Manicheism

Manichean

[man-i-kee-uhn]
noun
1.
Also, Manichee [man-i-kee] . an adherent of the dualistic religious system of Manes, a combination of Gnostic Christianity, Buddhism, Zoroastrianism, and various other elements, with a basic doctrine of a conflict between light and dark, matter being regarded as dark and evil.
adjective
2.
of or pertaining to the Manicheans or their doctrines.
Also, Manichaean.


Origin:
1300–50; Middle English Maniche (< Late Latin Manichaeus < Late Greek Manichaîos of Manes) + -an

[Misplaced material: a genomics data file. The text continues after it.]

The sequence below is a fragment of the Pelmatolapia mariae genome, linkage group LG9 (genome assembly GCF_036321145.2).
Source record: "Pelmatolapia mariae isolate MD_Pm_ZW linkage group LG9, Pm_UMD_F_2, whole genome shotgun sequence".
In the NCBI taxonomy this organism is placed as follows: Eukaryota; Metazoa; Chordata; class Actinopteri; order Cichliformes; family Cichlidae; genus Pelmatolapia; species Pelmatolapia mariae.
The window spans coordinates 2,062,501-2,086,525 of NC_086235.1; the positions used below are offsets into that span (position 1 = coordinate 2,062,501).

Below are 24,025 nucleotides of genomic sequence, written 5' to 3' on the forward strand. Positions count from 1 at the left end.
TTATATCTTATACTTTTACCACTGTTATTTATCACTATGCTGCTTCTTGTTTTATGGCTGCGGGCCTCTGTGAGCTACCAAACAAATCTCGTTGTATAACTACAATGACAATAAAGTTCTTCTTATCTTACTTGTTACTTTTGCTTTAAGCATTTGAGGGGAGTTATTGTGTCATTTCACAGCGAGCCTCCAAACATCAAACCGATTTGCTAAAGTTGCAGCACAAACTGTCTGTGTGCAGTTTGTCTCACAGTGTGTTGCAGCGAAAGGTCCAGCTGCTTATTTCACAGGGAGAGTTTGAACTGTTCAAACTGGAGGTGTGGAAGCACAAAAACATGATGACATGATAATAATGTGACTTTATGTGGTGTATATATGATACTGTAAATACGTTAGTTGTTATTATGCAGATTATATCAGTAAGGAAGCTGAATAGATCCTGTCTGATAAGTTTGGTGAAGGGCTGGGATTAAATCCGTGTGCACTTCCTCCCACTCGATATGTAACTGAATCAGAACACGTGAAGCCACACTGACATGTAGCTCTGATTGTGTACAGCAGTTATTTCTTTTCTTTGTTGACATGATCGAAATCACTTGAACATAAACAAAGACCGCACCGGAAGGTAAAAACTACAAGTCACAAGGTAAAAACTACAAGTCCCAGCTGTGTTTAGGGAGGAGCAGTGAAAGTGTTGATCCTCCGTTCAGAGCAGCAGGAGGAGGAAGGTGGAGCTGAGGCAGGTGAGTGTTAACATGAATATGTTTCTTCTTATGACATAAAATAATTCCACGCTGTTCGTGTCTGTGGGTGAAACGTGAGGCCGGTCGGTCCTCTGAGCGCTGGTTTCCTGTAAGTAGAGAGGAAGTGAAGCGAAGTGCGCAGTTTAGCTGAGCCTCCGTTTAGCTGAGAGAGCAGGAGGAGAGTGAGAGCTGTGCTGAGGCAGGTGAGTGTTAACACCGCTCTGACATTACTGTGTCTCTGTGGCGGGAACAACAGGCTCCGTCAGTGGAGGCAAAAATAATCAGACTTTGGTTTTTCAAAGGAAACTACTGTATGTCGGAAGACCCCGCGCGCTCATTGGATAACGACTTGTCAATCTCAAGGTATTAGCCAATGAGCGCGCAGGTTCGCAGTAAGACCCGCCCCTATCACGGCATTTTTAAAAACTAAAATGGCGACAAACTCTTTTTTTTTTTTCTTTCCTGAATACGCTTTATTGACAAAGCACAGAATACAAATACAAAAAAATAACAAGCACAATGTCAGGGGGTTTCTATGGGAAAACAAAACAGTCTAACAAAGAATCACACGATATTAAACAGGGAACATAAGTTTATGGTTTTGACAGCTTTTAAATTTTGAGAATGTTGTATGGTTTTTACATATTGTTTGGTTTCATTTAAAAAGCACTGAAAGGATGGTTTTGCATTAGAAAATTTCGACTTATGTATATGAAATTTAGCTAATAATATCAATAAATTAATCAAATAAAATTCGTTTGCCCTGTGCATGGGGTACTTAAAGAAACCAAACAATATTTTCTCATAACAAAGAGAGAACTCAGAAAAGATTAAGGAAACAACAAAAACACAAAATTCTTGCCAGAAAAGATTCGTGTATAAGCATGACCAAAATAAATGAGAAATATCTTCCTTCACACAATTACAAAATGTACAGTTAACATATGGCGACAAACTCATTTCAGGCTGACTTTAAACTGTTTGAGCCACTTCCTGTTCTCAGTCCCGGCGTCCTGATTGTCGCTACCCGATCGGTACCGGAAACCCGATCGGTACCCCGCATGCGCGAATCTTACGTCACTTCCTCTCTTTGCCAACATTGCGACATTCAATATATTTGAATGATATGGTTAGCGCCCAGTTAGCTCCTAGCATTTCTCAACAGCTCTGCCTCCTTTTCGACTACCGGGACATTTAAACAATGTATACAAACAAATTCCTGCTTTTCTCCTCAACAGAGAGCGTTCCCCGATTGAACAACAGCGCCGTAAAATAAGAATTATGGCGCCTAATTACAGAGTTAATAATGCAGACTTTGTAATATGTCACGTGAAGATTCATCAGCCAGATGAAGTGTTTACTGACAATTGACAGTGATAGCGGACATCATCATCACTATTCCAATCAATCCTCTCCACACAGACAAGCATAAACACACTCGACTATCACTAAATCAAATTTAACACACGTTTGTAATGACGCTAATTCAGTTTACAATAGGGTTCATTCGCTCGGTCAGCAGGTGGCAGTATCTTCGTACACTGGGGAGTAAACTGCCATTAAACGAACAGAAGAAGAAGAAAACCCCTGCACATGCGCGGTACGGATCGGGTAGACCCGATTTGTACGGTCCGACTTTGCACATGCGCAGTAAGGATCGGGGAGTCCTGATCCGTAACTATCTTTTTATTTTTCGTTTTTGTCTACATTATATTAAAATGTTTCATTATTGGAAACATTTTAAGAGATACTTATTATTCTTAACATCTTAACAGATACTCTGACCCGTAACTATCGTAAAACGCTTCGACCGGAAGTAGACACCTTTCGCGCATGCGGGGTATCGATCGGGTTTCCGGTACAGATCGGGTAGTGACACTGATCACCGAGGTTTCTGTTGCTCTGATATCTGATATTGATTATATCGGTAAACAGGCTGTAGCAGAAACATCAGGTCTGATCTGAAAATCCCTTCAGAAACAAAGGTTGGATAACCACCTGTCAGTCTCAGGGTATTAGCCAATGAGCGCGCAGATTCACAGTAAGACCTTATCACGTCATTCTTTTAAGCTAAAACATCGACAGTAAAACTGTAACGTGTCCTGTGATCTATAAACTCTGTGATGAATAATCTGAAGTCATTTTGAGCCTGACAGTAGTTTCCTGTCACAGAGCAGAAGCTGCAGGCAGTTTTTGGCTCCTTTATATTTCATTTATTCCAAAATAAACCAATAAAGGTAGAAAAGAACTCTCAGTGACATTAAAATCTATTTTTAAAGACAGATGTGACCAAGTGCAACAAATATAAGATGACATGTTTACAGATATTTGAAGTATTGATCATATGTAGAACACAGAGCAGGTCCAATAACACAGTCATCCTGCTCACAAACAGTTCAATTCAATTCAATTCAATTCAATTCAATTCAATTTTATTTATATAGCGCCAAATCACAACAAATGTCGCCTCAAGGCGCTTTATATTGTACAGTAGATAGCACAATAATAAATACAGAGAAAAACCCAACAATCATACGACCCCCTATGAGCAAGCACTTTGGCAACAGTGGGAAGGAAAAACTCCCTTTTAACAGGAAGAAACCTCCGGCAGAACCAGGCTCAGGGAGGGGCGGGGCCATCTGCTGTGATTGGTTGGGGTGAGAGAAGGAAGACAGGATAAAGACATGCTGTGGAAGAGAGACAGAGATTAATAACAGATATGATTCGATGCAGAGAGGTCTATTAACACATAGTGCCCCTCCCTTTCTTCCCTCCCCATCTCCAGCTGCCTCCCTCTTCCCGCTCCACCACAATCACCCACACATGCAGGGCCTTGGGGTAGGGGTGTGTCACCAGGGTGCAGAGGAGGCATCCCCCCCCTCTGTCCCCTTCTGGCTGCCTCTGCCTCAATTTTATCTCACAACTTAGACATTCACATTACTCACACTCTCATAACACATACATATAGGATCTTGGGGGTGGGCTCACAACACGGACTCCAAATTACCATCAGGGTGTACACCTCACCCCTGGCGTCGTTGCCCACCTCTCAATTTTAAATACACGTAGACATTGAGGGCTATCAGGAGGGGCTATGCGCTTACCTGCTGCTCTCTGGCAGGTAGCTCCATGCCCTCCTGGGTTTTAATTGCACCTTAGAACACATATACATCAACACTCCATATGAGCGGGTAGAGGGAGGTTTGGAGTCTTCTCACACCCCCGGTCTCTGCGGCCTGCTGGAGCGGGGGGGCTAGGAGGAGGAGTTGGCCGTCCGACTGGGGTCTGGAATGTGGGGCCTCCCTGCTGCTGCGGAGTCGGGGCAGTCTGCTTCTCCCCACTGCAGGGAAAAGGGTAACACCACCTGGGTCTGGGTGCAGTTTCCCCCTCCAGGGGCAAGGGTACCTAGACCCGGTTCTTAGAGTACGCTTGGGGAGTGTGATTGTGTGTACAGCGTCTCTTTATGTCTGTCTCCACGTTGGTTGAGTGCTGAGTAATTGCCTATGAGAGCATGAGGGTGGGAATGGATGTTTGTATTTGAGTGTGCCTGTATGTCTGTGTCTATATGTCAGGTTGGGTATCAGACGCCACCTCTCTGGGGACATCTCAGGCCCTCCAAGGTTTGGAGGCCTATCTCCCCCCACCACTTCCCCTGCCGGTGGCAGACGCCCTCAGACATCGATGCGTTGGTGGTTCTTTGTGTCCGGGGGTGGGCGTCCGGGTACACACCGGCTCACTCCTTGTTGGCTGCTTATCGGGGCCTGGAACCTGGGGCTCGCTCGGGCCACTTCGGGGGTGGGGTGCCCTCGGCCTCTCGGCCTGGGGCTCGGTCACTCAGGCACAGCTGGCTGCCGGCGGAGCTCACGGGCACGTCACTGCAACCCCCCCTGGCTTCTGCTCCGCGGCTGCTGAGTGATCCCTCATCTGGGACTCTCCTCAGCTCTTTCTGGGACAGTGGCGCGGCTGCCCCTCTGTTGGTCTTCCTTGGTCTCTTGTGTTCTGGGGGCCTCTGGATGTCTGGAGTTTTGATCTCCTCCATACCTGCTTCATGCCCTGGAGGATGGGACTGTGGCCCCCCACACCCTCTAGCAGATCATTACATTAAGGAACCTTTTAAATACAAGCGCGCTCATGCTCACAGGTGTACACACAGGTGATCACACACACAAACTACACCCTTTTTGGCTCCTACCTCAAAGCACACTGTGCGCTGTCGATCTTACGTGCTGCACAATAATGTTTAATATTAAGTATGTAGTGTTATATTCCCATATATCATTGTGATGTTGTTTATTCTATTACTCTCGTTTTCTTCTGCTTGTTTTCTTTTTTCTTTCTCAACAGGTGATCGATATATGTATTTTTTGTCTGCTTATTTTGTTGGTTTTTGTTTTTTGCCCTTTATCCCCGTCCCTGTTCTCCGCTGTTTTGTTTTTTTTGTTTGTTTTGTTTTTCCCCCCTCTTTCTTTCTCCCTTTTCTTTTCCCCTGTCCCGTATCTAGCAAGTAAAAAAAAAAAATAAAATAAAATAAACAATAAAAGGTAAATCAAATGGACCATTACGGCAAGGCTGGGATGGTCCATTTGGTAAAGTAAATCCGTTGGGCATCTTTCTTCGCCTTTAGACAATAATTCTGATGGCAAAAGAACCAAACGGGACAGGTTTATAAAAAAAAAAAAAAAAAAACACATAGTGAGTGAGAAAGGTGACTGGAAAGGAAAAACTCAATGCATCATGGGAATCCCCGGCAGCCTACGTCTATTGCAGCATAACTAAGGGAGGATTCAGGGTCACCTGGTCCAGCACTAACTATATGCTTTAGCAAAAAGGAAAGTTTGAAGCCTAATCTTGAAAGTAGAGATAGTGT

Manicheanism, Manicheism, noun
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World English Dictionary
Manichaeism or Manicheism (ˈmænɪkiːˌɪzəm)
 
n
1.  the system of religious doctrines, including elements of Gnosticism, Zoroastrianism, Christianity, Buddhism, etc, taught by the Persian prophet Mani about the 3rd century ad. It was based on a supposed primordial conflict between light and darkness or goodness and evil
2.  chiefly RC Church any similar heretical philosophy involving a radical dualism
 
[C14: from Late Latin Manichaeus, from Late Greek Manikhaios of Mani]
 
Manicheism or Manicheism
 
n
 
[C14: from Late Latin Manichaeus, from Late Greek Manikhaios of Mani]
 
'Manichee or Manicheism
 
n

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